Tyranny of the ‘ownership society’

The inhabitant of the ownership society would have to resign himself to moving along with economic currents.

People talk about the economy in the same way as the weather: like something that can’t be controlled, that’s totally out of our hands.

This isn’t terribly strange – and yet it is. On one hand, economic forces determine the fate of anyone who isn’t sitting on a fat trust fund. On the other hand, unlike the weather, human beings can, do and should manipulate economies to promote various social goods. So the economy isn’t at all like the weather – it is composed of human interactions, it can be controlled (to some extent) and the decision to allow it to run wild (and free) is purely political.

No doubt we’re going to be hearing a lot in the next four years about the panacea that awaits Americans if President George W. Bush successfully loosens the federal government’s already unrestrictive reins on the United States’ economy. In fact, the marketing campaign for the latest effort to reduce government influence in the economy has already started. They’ve already come up with a sexy name: “Ownership society.”

“Wow, that sounds bold and revolutionary! And I do like owning stuff!” one is tempted to exclaim – wrongly.

The truth of the matter is the “ownership society” is really just a euphemism for – among other things – the privatization of Social Security and making the tax code even more regressive.

Start saving for retirement now children, learn how to play in that classy, socially acceptable casino called the stock market and get ready to extend a most hearty welcome to Bush’s ownership society because it’s a comin’ – unless Ö

Unless public discourse in the United States takes a drastic turn. The problem is the right-wingers have already framed debate on the ownership society in terms of freedom versus security and stability. If that’s how the choice is presented, most individuals – quite understandably – are going to choose freedom and flexibility over cozy government paternalism.

The good news is the debate over the ownership society needn’t be one of freedom versus security, because there’s really not much freedom in the “free enterprise system” – for most of us at least.

If you work for a corporation – and many of us will, or do – you’re not working for yourself, you’re working for a boss, who answers to the corporation’s board of directors, who have a legal obligation to maximize profits for the corporation’s shareholders.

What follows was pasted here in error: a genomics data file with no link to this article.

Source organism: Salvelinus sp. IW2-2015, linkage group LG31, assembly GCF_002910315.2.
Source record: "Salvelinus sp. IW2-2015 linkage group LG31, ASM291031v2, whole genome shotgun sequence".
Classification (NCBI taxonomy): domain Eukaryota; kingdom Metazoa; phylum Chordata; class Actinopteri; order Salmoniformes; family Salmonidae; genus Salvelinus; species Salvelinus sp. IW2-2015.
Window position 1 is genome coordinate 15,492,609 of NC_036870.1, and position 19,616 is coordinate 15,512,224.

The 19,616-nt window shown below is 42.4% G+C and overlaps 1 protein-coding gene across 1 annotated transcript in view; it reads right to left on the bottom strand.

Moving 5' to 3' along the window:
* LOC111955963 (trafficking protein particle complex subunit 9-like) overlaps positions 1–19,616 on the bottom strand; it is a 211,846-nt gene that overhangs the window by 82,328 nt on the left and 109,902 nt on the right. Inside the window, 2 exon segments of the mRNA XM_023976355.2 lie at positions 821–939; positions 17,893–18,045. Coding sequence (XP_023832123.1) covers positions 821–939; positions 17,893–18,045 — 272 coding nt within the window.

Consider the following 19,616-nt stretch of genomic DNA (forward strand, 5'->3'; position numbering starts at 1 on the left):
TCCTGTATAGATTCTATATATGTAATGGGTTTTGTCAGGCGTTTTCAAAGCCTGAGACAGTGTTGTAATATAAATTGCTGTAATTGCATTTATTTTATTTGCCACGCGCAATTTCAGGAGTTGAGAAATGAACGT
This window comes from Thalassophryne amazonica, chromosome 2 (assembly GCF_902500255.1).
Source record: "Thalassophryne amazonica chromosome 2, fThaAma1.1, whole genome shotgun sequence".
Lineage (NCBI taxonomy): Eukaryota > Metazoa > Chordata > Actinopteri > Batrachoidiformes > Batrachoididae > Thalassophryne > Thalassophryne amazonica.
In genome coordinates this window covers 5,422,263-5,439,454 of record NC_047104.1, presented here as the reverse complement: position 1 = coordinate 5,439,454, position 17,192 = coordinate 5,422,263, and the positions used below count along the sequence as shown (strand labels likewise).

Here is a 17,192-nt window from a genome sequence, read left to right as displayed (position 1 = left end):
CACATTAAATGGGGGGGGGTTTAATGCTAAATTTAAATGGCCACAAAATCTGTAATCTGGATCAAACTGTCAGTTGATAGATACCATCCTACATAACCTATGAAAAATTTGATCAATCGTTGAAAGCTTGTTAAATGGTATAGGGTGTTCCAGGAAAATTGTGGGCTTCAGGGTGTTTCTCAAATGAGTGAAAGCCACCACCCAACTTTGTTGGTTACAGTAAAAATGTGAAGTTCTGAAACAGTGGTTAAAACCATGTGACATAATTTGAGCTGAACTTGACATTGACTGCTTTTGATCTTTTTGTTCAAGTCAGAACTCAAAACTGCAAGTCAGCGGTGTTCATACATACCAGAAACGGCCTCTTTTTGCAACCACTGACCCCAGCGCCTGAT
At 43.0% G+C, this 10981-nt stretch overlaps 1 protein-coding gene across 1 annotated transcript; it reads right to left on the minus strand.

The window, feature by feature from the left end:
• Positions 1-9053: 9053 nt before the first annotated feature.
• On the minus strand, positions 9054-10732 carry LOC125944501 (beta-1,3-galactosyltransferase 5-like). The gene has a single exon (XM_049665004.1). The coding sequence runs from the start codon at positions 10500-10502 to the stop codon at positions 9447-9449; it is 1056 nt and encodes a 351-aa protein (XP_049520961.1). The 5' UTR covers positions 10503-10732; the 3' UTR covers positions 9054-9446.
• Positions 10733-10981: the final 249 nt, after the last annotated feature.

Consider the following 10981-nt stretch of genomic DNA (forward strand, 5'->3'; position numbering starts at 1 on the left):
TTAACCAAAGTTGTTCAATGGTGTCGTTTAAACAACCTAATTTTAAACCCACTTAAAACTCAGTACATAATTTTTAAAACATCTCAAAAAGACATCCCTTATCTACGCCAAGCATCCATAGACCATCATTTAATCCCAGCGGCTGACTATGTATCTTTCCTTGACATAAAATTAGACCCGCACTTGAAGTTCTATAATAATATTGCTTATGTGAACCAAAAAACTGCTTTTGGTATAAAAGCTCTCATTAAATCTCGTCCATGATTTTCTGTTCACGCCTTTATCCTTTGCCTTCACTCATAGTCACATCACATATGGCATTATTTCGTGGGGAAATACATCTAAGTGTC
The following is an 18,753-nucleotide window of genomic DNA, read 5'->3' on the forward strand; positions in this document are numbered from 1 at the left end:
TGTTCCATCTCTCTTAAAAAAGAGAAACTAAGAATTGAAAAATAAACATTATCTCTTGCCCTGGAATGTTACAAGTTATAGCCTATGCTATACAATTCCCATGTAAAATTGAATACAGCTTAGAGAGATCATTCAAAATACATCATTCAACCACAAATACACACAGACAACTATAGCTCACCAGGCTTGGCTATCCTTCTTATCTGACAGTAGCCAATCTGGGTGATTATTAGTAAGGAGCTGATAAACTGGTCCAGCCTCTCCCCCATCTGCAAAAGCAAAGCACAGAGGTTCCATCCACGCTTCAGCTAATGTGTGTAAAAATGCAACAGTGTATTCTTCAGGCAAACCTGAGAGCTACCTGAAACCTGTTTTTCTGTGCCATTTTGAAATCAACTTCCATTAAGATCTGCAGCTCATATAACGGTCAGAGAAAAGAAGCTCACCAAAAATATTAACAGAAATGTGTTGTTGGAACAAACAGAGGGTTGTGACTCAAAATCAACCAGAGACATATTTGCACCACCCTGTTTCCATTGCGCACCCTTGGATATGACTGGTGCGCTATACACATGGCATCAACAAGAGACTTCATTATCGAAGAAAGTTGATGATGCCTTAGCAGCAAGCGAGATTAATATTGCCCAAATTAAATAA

You have to do what your boss tells you to do (get in at 8 a.m., take only 10 days of vacation a year, stay late to finish some project Ö ) or you’ll be fired. And getting fired means you might not be able to pay your mortgage, or you’ll lose your health care (and your children’s health care), or your children won’t be able to go to college and so on. In other words, you have a lot to lose if you don’t listen to the boss – he’s got an economic gun cocked and pointed at your head. Such are the freedoms most people enjoy in our “free-enterprise” system.

Oh! But of course, you could always find another job; no one is forcing you to work the one you have. And you made a choice only to work jobs that offer health insurance. And anyway, why shouldn’t you be able to choose to forego having health insurance in order to have more money and live a (risky) but wonderfully hedonistic lifestyle instead of having your money “confiscated” by the government to provide health insurance you don’t want Ö

I can already hear right-wing intellectuals – in a perverse twist on the old revolutionary notion of the “new socialist man” – describing the inhabitant of the ownership society: He is infinitely adaptable and malleable; willing to change his career, identity and location at a moment’s notice; constantly updating his skill set; thoroughly unsentimental and unconnected; totally flexible and eager to explore the endless menu of choices the ownership society offers.

He chews the freedom fries they sell in the cafeteria with his mouth closed.

Well, that’s one way of looking at it – and, in a way, it’s compelling. More importantly, the inhabitant of the ownership society sounds pretty hip.

But he’s also an illusion. On the contrary, the inhabitant of the ownership society – like a shipwreck victim in the middle of the ocean on a small inflatable raft – has merely resigned himself to moving along with economic currents, hoping he won’t drown. That’s not freedom – that’s just acquiescing to the arbitrary whims of “The Market.”

Free decisions have to be uncoerced decisions. Markets and corporations can be just as coercive and tyrannical as governments. The ownership society is an assault on so called “entitlement programs.” But what entitlement programs, such as Social Security, welfare and unemployment benefits, do is soften the blow of economic losses and therefore restrict the coercive power of “The Market.” We need to expand entitlement programs, not limit them, and we need to interrogate this foolish idea that there’s anything “free” about free markets and free enterprise.

Nick Woomer welcomes comments at [email protected]